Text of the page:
Journal: Trends in Neurosciences
. 2006 Nov 24; [E-publication ahead of print]
[Note: A large population study found 63% of Chronic Fatigue Syndrome patients had Irritable Bowel Syndrome, versus 22% of the population overall. 5-HT is serotonin, a “neurotransmitter” chemical involved in transmitting impulses between nerve cells. It is formed in the brain and mostly found in the brain, digestive tract lining, and blood platelets.]
Authors and affiliation: Peter G. McLean, Richard A. Borman, Kevin Lee. Neurology and Gastrointestinal Centre of Excellence for Drug Discovery, GlaxoSmithKline, New Frontiers Science Park, Harlow, Essex, UK. [E-mail: firstname.lastname@example.org
] PMID: 17126921
In recent times, the perception of functional gastrointestinal disorders such as irritable bowel syndrome (IBS) has shifted fundamentally. Such disorders are now thought of as serious diseases characterized by perturbations in the neuronal regulation of gastrointestinal function. The concept of visceral hypersensitivity, the characterization of neuronal networks in the “brain-gut axis” and the identification of several novel 5-HT-mediated mechanisms have contributed to this shift.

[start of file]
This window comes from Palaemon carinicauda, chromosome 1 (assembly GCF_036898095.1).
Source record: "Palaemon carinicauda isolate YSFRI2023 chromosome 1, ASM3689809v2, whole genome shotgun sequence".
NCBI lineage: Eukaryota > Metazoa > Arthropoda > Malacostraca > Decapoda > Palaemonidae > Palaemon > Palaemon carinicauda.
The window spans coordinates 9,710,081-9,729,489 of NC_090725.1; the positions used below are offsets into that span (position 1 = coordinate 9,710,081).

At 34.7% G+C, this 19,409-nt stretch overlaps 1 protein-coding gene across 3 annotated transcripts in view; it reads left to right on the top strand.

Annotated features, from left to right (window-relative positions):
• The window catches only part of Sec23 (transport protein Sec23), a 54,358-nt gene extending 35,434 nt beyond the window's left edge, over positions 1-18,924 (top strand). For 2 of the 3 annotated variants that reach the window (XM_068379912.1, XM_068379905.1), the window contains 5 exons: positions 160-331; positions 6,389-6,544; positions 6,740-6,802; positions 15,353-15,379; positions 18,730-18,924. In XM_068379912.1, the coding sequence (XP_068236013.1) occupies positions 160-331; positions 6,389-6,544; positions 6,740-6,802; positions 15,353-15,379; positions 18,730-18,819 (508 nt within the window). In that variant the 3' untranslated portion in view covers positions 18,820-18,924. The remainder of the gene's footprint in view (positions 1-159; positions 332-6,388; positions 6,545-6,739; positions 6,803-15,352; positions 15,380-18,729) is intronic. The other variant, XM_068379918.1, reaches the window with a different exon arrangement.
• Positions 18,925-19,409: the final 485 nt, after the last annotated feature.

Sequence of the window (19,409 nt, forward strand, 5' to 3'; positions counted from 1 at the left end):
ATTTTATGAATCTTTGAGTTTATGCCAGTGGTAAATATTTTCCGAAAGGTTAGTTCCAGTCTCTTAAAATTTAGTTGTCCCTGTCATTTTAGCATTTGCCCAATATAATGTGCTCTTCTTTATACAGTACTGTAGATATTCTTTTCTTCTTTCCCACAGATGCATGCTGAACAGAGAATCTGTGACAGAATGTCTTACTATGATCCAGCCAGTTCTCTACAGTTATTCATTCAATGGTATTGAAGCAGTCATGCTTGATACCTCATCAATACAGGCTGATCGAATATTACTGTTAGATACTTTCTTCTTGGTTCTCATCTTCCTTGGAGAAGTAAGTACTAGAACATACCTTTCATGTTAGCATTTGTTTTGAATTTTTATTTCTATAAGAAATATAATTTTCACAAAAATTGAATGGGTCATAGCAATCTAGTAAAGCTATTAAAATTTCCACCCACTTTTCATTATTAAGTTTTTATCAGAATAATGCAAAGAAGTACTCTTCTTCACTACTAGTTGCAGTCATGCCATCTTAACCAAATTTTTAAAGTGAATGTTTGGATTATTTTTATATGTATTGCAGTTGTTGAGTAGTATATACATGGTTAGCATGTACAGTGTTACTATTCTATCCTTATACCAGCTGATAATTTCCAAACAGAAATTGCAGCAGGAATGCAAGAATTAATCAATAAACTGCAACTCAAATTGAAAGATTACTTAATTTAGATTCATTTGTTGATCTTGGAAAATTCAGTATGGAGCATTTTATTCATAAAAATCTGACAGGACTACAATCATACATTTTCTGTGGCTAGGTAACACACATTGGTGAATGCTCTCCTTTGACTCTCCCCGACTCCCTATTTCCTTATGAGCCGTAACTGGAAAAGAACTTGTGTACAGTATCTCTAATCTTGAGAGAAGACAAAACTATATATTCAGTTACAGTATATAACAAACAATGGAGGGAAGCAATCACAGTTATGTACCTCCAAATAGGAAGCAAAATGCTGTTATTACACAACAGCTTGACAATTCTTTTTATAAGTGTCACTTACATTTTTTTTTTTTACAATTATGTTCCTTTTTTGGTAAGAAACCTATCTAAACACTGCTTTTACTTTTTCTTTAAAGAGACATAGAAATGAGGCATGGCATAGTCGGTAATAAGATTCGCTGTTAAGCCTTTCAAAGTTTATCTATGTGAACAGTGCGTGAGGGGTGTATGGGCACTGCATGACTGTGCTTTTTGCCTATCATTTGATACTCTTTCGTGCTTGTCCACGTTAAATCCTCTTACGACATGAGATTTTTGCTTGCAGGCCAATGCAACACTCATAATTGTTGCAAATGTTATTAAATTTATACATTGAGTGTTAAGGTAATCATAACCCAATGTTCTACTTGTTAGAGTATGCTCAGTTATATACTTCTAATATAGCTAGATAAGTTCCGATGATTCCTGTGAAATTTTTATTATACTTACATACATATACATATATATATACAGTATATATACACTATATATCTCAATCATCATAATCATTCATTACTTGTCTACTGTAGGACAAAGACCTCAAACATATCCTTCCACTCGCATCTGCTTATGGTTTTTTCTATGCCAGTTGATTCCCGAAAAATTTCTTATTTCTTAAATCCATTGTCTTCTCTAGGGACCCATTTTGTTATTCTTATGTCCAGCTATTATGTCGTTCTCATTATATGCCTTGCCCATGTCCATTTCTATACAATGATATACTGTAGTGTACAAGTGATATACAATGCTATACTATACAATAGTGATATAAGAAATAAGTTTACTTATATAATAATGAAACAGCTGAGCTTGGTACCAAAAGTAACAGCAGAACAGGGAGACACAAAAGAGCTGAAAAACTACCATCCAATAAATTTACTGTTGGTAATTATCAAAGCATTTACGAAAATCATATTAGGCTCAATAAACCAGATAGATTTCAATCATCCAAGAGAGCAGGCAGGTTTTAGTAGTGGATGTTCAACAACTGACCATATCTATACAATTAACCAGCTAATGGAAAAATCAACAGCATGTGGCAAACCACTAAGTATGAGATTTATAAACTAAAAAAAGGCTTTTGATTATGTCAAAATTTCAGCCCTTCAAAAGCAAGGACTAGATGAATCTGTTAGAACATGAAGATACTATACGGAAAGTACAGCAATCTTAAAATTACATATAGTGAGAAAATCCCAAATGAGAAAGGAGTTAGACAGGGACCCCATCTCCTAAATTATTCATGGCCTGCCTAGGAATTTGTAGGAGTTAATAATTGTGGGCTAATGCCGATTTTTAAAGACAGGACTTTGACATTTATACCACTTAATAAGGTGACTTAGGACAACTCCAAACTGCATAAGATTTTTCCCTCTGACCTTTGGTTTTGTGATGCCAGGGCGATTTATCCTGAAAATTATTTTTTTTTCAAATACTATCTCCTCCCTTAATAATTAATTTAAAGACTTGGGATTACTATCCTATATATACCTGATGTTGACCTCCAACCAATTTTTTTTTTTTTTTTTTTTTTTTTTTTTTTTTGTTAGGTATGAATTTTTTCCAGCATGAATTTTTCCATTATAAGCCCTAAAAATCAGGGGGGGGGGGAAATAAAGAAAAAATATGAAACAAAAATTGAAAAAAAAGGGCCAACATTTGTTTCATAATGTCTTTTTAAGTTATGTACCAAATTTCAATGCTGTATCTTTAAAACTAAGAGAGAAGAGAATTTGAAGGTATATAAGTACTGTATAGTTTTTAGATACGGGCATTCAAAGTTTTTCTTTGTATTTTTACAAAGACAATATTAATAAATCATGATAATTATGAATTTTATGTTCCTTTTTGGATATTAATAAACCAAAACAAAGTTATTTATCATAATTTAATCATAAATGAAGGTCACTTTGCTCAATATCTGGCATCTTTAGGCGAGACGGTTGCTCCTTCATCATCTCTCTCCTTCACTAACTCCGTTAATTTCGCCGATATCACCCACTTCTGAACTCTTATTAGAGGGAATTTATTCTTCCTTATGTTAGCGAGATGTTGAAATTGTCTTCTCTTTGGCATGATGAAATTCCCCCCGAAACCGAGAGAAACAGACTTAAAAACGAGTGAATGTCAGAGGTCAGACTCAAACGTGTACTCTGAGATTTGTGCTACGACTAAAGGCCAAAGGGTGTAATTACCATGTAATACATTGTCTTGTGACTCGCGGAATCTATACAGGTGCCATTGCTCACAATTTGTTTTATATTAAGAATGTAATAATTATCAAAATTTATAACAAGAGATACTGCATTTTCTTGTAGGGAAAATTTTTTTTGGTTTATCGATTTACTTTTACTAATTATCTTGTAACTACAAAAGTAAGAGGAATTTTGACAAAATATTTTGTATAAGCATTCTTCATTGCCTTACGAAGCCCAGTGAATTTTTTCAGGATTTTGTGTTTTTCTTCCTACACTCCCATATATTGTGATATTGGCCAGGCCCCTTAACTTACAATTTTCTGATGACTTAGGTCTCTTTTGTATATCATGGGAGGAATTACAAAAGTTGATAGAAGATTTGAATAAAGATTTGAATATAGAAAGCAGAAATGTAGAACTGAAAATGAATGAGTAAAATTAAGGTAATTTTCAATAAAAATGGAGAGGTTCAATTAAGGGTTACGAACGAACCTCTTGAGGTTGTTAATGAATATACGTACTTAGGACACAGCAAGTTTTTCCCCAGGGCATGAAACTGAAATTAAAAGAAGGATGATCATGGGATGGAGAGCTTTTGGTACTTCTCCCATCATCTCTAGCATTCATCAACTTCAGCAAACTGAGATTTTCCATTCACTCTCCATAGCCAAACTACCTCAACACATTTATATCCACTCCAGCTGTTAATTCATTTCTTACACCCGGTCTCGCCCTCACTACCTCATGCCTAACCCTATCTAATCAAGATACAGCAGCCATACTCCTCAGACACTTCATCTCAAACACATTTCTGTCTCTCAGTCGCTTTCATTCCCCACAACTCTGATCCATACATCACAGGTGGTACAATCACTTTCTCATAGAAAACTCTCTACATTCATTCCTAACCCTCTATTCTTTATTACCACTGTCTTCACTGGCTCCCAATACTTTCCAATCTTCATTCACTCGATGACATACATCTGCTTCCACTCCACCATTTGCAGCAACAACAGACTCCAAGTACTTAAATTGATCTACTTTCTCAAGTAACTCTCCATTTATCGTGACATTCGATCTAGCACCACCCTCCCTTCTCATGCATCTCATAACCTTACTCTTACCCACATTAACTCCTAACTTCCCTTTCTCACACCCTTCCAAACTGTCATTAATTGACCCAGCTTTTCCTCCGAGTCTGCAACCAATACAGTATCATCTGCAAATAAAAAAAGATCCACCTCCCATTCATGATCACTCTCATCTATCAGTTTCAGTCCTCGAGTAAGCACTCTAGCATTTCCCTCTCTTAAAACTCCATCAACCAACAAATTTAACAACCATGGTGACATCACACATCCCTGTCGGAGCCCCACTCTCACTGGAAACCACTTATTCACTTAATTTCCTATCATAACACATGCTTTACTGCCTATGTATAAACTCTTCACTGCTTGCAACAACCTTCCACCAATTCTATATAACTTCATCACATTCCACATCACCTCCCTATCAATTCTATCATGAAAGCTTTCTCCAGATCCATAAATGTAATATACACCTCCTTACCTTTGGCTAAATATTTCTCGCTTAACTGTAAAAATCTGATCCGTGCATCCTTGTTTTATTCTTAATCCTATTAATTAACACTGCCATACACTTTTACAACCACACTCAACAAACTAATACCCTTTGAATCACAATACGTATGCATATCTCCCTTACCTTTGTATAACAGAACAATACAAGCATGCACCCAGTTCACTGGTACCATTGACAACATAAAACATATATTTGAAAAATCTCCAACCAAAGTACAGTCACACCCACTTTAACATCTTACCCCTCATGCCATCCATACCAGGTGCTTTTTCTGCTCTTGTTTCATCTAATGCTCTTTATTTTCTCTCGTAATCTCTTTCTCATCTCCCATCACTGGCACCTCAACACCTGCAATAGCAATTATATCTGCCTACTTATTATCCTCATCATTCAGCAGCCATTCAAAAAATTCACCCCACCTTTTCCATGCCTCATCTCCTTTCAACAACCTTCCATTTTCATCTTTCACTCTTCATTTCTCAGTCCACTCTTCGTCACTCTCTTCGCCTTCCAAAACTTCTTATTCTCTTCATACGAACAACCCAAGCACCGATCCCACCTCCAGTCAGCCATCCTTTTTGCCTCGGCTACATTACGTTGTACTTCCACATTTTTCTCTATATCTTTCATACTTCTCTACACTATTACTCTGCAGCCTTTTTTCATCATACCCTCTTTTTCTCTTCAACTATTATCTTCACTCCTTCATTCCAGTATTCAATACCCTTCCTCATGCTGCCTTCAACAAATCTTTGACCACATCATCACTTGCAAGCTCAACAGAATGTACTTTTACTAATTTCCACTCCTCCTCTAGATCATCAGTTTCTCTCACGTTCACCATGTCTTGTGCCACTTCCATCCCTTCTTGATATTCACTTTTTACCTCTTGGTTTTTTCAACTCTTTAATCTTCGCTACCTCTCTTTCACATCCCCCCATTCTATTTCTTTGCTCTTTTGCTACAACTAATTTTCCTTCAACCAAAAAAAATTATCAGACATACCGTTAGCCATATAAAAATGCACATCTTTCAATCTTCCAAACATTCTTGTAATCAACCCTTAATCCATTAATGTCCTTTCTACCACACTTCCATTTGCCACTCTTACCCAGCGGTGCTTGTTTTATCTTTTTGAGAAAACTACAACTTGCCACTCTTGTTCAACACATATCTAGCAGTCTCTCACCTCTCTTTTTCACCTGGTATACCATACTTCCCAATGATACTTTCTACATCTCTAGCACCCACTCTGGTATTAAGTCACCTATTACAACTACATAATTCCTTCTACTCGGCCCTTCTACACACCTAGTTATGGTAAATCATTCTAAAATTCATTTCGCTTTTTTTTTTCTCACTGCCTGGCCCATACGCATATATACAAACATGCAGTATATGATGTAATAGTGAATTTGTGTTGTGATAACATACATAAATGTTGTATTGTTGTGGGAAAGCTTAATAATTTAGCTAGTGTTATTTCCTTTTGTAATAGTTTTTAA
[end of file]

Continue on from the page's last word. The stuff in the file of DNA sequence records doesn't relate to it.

Here, we review how some of the more promising of these new mechanisms (for example, those involving 5-HT transporters and the 5-HT(2B), 5-HT(7) and putative 5-HT(1p) receptors) might lead to a range of second-generation therapies that could revolutionize the treatment of functional gastrointestinal disorders, particularly IBS.